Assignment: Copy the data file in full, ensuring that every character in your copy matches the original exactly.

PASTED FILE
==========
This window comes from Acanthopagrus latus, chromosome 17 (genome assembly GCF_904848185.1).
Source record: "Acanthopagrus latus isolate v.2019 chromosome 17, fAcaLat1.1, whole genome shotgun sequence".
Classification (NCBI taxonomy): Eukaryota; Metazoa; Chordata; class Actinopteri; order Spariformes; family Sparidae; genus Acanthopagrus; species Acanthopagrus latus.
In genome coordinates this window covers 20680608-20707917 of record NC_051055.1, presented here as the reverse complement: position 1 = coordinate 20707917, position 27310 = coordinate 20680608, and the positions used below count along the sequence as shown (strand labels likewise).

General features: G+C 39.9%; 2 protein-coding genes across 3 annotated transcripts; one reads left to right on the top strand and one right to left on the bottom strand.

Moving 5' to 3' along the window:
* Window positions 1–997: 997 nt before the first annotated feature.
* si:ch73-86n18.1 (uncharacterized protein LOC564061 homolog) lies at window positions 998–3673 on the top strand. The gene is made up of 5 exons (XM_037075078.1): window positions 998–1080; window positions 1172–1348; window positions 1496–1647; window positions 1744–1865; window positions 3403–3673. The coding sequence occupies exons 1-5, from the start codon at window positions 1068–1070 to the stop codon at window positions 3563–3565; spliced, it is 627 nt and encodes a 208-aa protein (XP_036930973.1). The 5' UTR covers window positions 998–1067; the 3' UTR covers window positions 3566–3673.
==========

This window comes from Acanthopagrus latus, chromosome 17 (genome assembly GCF_904848185.1).
Source record: "Acanthopagrus latus isolate v.2019 chromosome 17, fAcaLat1.1, whole genome shotgun sequence".
Classification (NCBI taxonomy): Eukaryota; Metazoa; Chordata; class Actinopteri; order Spariformes; family Sparidae; genus Acanthopagrus; species Acanthopagrus latus.
In genome coordinates this window covers 20680608-20707917 of record NC_051055.1, presented here as the reverse complement: position 1 = coordinate 20707917, position 27310 = coordinate 20680608, and the positions used below count along the sequence as shown (strand labels likewise).

General features: G+C 39.9%; 2 protein-coding genes across 3 annotated transcripts; one reads left to right on the top strand and one right to left on the bottom strand.

Moving 5' to 3' along the window:
* Window positions 1–997: 997 nt before the first annotated feature.
* si:ch73-86n18.1 (uncharacterized protein LOC564061 homolog) lies at window positions 998–3673 on the top strand. The gene is made up of 5 exons (XM_037075078.1): window positions 998–1080; window positions 1172–1348; window positions 1496–1647; window positions 1744–1865; window positions 3403–3673. The coding sequence occupies exons 1-5, from the start codon at window positions 1068–1070 to the stop codon at window positions 3563–3565; spliced, it is 627 nt and encodes a 208-aa protein (XP_036930973.1). The 5' UTR covers window positions 998–1067; the 3' UTR covers window positions 3566–3673.